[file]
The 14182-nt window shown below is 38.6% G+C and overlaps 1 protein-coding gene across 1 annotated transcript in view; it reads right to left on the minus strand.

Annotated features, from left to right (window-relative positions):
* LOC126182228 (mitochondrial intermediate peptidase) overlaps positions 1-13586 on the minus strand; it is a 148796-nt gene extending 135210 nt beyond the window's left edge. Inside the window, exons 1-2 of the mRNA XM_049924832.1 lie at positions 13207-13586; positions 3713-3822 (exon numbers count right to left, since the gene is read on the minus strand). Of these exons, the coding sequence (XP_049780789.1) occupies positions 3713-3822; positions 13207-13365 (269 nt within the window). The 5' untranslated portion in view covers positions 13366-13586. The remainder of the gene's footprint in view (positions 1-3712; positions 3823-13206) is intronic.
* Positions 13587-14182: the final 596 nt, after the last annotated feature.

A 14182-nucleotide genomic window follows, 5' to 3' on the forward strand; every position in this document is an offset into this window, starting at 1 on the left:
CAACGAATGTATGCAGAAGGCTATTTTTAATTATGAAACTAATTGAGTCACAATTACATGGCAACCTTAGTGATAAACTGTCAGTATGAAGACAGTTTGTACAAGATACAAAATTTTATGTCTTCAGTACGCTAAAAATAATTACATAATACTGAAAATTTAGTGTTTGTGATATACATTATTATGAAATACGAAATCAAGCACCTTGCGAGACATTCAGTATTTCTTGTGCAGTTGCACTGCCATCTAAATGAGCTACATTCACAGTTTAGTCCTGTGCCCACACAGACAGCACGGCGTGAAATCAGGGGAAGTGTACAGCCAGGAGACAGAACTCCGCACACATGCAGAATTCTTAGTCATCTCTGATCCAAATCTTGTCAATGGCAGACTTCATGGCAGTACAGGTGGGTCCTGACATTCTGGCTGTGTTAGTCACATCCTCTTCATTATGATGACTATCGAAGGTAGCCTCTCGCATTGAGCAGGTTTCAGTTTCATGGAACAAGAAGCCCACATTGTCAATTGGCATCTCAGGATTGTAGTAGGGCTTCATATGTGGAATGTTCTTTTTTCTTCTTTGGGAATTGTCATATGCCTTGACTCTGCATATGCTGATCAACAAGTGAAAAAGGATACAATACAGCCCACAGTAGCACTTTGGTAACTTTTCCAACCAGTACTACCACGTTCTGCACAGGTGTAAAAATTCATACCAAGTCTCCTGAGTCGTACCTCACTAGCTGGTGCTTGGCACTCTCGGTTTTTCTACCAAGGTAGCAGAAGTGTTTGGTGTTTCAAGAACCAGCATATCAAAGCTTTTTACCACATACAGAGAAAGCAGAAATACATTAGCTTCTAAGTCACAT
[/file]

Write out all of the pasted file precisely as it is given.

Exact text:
The 14182-nt window shown below is 38.6% G+C and overlaps 1 protein-coding gene across 1 annotated transcript in view; it reads right to left on the minus strand.

Annotated features, from left to right (window-relative positions):
* LOC126182228 (mitochondrial intermediate peptidase) overlaps positions 1-13586 on the minus strand; it is a 148796-nt gene extending 135210 nt beyond the window's left edge. Inside the window, exons 1-2 of the mRNA XM_049924832.1 lie at positions 13207-13586; positions 3713-3822 (exon numbers count right to left, since the gene is read on the minus strand). Of these exons, the coding sequence (XP_049780789.1) occupies positions 3713-3822; positions 13207-13365 (269 nt within the window). The 5' untranslated portion in view covers positions 13366-13586. The remainder of the gene's footprint in view (positions 1-3712; positions 3823-13206) is intronic.
* Positions 13587-14182: the final 596 nt, after the last annotated feature.

A 14182-nucleotide genomic window follows, 5' to 3' on the forward strand; every position in this document is an offset into this window, starting at 1 on the left:
CAACGAATGTATGCAGAAGGCTATTTTTAATTATGAAACTAATTGAGTCACAATTACATGGCAACCTTAGTGATAAACTGTCAGTATGAAGACAGTTTGTACAAGATACAAAATTTTATGTCTTCAGTACGCTAAAAATAATTACATAATACTGAAAATTTAGTGTTTGTGATATACATTATTATGAAATACGAAATCAAGCACCTTGCGAGACATTCAGTATTTCTTGTGCAGTTGCACTGCCATCTAAATGAGCTACATTCACAGTTTAGTCCTGTGCCCACACAGACAGCACGGCGTGAAATCAGGGGAAGTGTACAGCCAGGAGACAGAACTCCGCACACATGCAGAATTCTTAGTCATCTCTGATCCAAATCTTGTCAATGGCAGACTTCATGGCAGTACAGGTGGGTCCTGACATTCTGGCTGTGTTAGTCACATCCTCTTCATTATGATGACTATCGAAGGTAGCCTCTCGCATTGAGCAGGTTTCAGTTTCATGGAACAAGAAGCCCACATTGTCAATTGGCATCTCAGGATTGTAGTAGGGCTTCATATGTGGAATGTTCTTTTTTCTTCTTTGGGAATTGTCATATGCCTTGACTCTGCATATGCTGATCAACAAGTGAAAAAGGATACAATACAGCCCACAGTAGCACTTTGGTAACTTTTCCAACCAGTACTACCACGTTCTGCACAGGTGTAAAAATTCATACCAAGTCTCCTGAGTCGTACCTCACTAGCTGGTGCTTGGCACTCTCGGTTTTTCTACCAAGGTAGCAGAAGTGTTTGGTGTTTCAAGAACCAGCATATCAAAGCTTTTTACCACATACAGAGAAAGCAGAAATACATTAGCTTCTAAGTCACAT